Based on the World Bank’s long-term data series, compared 24 h The performance of the Hungarian economy between 1995 and 2020 based on GDP per capita. At the start of the development competition, Slovenia was in the lead. The average citizen of our southwestern neighbor made $10,730 in 1995, while the “average Czech” made $5,824. Thus the development of the Slovenes was twice that of the Czechs with the “silver medal”. The third was Croatia with $4,878 per capita, the fourth with Slovakia (4,818) and the fifth with Hungary with $4,495.
The 3,687 index of the Poles behind us was only 82 percent of Hungary’s development, but this was the result of a very dynamic catch-up: Poland increased its development by 150 percent between 1989 and 2019, while Hungary achieved only a 50 percent increase during that. time. In 1995, the Estonians were far behind us, at $3,134 per capita, and by 2020 they had become the second most advanced country in the region: they produced an “average” value of more than $23,000 last year. Hungary’s per capita GDP has risen to $15,000 by 2020, which means that Hungarians will reach two-thirds of Estonia’s development after 26 years, while in 1995 the rate was just the opposite: then Estonians were weaker and Hungarians at 69 percent .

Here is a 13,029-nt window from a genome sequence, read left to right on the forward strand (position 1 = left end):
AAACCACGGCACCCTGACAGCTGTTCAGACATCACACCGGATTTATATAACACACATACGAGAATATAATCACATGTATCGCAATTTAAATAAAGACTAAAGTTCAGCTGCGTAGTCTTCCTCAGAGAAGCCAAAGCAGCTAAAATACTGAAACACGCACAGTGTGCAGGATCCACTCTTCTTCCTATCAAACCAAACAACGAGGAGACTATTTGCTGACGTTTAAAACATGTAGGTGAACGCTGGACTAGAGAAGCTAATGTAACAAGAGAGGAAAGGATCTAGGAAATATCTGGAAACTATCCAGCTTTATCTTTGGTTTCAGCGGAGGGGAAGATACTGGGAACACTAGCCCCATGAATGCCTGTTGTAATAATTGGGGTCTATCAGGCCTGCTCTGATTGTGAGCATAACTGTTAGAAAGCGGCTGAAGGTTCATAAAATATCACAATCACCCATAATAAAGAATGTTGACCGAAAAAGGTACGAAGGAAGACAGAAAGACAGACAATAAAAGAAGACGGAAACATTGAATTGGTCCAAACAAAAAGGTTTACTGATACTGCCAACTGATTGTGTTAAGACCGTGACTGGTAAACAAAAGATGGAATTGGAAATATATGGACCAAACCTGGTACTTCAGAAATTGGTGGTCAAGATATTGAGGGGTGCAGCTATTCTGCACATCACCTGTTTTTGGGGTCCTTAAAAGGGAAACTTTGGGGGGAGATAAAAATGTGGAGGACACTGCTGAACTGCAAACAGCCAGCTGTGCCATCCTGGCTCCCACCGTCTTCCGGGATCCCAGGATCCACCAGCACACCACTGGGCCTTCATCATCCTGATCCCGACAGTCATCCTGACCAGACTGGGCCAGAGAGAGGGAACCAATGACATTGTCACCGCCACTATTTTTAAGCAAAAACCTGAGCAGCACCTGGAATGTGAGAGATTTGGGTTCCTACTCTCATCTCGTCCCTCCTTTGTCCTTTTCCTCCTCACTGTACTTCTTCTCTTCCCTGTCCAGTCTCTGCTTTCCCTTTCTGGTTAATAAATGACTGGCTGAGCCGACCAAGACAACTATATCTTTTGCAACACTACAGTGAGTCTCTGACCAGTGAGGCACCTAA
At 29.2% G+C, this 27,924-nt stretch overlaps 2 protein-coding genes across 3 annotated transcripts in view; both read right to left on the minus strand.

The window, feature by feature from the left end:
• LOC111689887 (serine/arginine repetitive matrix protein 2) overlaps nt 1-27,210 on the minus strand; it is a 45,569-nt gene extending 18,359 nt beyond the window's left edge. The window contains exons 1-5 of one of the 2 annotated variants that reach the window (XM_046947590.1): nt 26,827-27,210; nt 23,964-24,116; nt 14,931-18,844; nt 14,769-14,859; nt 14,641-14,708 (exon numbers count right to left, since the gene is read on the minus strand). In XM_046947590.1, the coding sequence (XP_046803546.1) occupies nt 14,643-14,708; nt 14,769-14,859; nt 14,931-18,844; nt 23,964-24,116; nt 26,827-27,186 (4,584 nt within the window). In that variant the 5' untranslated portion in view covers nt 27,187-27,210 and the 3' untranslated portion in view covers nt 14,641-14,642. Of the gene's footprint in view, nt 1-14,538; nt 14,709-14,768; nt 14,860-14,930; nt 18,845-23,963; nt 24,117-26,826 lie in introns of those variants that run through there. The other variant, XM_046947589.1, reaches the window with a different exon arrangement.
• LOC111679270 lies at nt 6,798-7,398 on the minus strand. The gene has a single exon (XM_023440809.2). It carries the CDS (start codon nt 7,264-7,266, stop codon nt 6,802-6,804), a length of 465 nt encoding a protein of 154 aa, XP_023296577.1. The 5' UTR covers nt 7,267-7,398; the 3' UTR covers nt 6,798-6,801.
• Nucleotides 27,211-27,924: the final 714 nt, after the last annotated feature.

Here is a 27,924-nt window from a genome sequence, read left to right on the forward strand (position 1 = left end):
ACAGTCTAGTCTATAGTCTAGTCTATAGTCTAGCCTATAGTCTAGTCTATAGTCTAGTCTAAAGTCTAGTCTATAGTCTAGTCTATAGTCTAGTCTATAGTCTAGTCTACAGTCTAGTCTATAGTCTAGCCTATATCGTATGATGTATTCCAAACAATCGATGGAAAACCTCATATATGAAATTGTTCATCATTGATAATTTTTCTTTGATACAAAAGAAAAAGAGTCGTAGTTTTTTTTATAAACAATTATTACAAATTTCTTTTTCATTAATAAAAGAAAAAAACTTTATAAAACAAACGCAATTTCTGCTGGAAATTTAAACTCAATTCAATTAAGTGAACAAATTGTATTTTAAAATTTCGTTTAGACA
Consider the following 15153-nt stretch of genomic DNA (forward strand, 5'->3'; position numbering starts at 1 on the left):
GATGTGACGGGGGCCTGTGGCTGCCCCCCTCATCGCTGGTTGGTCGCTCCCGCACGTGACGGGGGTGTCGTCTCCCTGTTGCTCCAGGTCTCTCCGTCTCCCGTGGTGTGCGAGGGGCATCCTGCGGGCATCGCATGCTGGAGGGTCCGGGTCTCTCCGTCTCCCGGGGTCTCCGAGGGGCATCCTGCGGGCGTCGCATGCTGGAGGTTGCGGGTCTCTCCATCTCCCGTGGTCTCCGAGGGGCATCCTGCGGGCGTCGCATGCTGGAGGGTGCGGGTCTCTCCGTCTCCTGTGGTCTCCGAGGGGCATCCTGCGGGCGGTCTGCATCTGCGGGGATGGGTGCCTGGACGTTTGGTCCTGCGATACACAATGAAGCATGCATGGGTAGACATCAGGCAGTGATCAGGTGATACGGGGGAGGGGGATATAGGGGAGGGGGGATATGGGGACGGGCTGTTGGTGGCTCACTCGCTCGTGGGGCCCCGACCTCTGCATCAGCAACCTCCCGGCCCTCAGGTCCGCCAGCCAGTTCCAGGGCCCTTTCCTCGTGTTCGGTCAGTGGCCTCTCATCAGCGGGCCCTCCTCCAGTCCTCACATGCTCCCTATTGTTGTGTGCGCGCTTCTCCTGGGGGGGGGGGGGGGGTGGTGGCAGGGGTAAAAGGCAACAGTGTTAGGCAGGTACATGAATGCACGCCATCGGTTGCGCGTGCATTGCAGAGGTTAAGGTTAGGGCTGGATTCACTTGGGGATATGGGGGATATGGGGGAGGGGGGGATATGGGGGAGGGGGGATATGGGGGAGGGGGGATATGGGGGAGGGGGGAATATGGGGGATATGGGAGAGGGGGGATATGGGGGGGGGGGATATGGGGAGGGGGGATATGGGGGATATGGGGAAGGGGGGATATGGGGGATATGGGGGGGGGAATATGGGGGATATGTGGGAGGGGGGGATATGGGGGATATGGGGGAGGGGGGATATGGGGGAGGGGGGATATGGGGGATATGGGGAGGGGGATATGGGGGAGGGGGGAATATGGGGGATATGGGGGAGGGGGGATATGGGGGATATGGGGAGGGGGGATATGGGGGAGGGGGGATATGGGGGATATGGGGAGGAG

The first decade of the new millennium saw a stagnation, partly due to the spending of liberal social governments, partly due to the global financial and economic crisis, and then in 2013 the setback began. Hungary climbed to eighth place ahead of Croatia. Then in 2015, we took seventh place, ahead of Poland. We are ranked seventh in the region Still. If we look at the statistics for the 2015 dollar, that is, at the fixed exchange rate, Hungary was worse, ranking eighth in the region. Moreover, the decline in Hungary is more dramatic in this respect, since in 1995 we were still third in the region after the Slovenes and the Czechs.
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